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The Population Information System shows that Matti Halmesmäki, a former chief executive at Kesko, has recently moved to Avenue Miguel Bombarda in Lisbon.Three former chief executives of major listed companies have recently moved from Finland to Portugal.

Matti Halmesmäki, a 62-year-old former chief executive at Kesko, Sakari Tamminen, a 61-year-old former chief executive at Rautaruukki, and Kim Gran, a 61-year-old former chief executive at Nokian Tyres, have all transferred their residence to Portugal in the course of the spring.

Finns can receive their pensions tax-free by moving to Portugal as the country imposes taxes on neither earnings-related nor supplementary executive pensions. They can qualify for the tax exemption by transferring their residence to Portugal.

The Population Information System shows that Halmesmäki, Tamminen and Gran have all registered as residents of Portugal but remain Finnish citizens.

All three senior industrialists have transferred their residence to Portugal in the course of the year. Halmesmäki has notified the Population Register Centre that he has taken permanent residence in Lisbon and Gran that he has taken permanent residence in the western region of Algarve. No detailed information about the residence of Tamminen in Portugal was available.

The tax exemption can only be granted upon an application filed with the tax administration of Portugal.

Helsingin Sanomat enquired on Monday and Tuesday whether Halmesmäki, Tamminen and Gran have applied for the exemption but was unable to access the information due to the strict tax regulations of Portugal.

The daily also failed to reach Halmesmäki, Tamminen and Gran for a comment.

Tamminen emphasised in a text message to the daily last Friday that he has earned his wage and benefits in Espoo, which was his home municipality prior to his move to Portugal. He declined on Monday and Tuesday to shed further light on his tax situation or place of residence.

The employment contracts of the former chief executives include exceptionally generous pension clauses that effectively guarantee them a certain level of income after retirement. Their pensions have been determined on the basis of their earnings in the twilight years of their careers. Tamminen, for example, received a 478 per cent increase in his executive bonuses last year.

Calculations made by Helsingin Sanomat suggest that Halmesmäki is enjoying an annual pension of roughly 600,000 euros, Tamminen of roughly 500,000 euros and Gran of roughly 400,000 euros. Their monthly pension is therefore roughly 50,000 euros, 41,666 euros and 33,333 euros respectively.

Finns, in contrast, receive an average monthly pension of 1,588 euros, which is subject to regular income tax. In addition, Finnish retirees are obliged to pay a surtax if their annual pension income exceeds 45,000 euros.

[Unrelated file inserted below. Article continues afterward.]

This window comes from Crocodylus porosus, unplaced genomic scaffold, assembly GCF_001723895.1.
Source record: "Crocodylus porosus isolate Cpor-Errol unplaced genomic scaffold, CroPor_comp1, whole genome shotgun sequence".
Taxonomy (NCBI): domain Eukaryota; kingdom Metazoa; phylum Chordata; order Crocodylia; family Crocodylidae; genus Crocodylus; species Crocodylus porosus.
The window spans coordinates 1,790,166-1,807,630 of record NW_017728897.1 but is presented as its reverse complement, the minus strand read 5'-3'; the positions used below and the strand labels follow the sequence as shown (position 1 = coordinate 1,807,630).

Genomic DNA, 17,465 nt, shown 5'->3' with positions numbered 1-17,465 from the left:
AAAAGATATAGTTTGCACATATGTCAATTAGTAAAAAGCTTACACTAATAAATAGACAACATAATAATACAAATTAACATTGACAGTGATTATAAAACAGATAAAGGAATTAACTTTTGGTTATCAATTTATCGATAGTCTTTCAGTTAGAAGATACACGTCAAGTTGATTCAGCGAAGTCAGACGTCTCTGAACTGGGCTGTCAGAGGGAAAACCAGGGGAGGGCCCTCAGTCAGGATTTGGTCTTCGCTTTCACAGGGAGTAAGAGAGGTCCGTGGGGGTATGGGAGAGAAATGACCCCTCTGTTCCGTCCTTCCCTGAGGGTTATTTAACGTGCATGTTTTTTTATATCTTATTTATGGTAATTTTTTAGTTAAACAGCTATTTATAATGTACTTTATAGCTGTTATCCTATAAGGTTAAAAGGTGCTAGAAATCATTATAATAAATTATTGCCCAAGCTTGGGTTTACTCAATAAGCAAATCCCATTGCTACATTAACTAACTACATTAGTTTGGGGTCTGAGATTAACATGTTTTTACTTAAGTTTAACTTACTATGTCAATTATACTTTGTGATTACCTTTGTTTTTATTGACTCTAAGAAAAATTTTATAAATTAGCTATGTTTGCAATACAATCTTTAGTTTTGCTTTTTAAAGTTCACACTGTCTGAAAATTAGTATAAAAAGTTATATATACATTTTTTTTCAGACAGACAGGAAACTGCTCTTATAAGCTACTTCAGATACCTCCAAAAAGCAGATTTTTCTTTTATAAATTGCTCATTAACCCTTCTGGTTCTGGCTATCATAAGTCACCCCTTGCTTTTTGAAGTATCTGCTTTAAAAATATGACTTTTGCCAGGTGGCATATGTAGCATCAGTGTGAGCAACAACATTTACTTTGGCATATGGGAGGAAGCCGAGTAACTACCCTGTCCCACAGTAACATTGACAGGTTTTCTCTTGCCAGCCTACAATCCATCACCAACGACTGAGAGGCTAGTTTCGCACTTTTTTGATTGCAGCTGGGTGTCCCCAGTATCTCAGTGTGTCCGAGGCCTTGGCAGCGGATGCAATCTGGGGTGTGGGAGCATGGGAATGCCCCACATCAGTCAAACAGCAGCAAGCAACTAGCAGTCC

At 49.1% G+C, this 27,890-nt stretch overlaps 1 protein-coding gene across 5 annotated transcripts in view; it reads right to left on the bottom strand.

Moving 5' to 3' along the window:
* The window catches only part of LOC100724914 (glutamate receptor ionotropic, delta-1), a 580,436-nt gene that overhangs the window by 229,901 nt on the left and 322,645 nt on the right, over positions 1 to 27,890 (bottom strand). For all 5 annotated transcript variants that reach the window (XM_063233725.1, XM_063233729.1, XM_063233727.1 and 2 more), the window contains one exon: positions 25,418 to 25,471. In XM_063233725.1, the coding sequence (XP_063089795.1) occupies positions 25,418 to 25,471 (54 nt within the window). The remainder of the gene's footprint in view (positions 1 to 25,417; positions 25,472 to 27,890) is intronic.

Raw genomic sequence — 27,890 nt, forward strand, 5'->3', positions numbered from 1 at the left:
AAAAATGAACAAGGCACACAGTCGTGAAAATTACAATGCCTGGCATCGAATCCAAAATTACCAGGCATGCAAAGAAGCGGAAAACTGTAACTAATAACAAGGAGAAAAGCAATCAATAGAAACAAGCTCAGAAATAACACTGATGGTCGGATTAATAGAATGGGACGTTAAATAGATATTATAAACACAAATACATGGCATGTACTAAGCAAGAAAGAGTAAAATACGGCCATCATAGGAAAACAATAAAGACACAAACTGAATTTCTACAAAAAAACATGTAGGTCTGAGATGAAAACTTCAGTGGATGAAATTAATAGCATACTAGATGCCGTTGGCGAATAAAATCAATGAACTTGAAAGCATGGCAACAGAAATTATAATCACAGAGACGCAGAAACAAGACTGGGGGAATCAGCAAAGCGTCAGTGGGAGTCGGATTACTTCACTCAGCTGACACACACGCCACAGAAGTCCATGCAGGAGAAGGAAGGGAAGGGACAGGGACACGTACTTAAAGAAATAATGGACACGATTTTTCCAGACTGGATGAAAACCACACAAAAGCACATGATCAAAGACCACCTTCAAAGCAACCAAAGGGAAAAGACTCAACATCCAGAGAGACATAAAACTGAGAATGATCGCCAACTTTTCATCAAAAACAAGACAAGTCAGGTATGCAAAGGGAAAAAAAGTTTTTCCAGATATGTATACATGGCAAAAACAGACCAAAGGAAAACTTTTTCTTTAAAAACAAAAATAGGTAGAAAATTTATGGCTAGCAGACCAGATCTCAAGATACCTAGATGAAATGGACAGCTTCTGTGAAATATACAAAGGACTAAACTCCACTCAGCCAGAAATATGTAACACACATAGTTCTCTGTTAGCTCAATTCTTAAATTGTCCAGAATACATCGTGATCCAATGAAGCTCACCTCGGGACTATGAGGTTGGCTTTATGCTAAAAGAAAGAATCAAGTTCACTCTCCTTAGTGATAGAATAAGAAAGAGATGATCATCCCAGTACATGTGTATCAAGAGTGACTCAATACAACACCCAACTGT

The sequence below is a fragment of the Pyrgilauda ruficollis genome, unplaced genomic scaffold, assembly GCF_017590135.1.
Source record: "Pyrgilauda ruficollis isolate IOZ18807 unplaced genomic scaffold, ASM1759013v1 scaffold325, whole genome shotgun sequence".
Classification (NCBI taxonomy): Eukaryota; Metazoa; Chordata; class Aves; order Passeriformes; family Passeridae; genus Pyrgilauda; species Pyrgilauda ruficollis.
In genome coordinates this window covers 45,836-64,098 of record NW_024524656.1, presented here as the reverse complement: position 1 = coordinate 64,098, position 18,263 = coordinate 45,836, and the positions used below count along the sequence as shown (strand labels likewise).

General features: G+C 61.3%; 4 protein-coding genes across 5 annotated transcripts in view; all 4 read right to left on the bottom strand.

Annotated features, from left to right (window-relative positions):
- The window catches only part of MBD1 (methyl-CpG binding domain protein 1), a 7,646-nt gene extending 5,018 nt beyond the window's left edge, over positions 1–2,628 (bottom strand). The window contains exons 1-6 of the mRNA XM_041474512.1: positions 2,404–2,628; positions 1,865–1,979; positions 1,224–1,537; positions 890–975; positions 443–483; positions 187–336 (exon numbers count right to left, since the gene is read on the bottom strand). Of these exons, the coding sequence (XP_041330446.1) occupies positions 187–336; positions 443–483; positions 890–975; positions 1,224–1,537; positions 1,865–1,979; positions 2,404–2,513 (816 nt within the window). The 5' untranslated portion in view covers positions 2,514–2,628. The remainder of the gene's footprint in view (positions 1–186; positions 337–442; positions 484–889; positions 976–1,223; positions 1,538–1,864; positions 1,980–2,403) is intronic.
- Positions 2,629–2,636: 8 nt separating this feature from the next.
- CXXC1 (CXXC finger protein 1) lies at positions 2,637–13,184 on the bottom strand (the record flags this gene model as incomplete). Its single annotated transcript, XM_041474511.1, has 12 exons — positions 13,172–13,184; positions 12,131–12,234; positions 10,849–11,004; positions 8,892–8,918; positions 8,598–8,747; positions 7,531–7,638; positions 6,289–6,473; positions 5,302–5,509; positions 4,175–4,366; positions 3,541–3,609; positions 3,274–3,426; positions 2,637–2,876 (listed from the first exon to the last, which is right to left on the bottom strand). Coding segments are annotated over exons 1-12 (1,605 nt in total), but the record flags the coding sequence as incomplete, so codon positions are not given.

The tax exemptions offered by Portugal are based on a bilateral tax treaty adopted in the mid-1970s. The treaty stipulates that Finland cannot impose taxes on the pensions of people residing permanently in Portugal if their pensions have been accrued through employment in the private sector. Pensions accrued through employment in the public sector are subject to taxes by Finnish tax authorities.

Portugal, in turn, has decided not to impose taxes on the pensions of foreigners in an attempt to encourage them to take residence in the country.

The bilateral tax treaty is beneficial especially for people receiving executive pensions as Finland is unable to impose taxes on the supplementary pensions paid by corporations. Halmesmäki, Tamminen and Gran all receive such supplementary pension benefits from their former employers.

Finns paying supplementary pensions to themselves are liable for taxes regardless of their country of residence.

Finland has expressed its willingness to re-negotiate the tax treaty by the end of the year in order to be able to impose taxes on pensions paid to Portugal. The Ministry of Finance is, thereby, eager to abolish what it perceives is an unjust system.

As the negotiations have yet to be wrapped up, Finns who have retired in Portugal continue to pay no taxes on their earnings-related pensions to either Finland or Portugal. The tax benefits offered by Portugal stirred public debate earlier this year after Maarit Toivanen-Koivisto, a major shareholder in Onvest, told Helsingin Sanomat that she and her family will move to Portugal to avoid inheritance tax.

More on the topic: Tax-free Portugal attracts Finnish pensioners

Tuomo Pietiläinen – HS
Aleksi Teivainen – HT
© HELSINGIN SANOMAT
Photo: Google Maps

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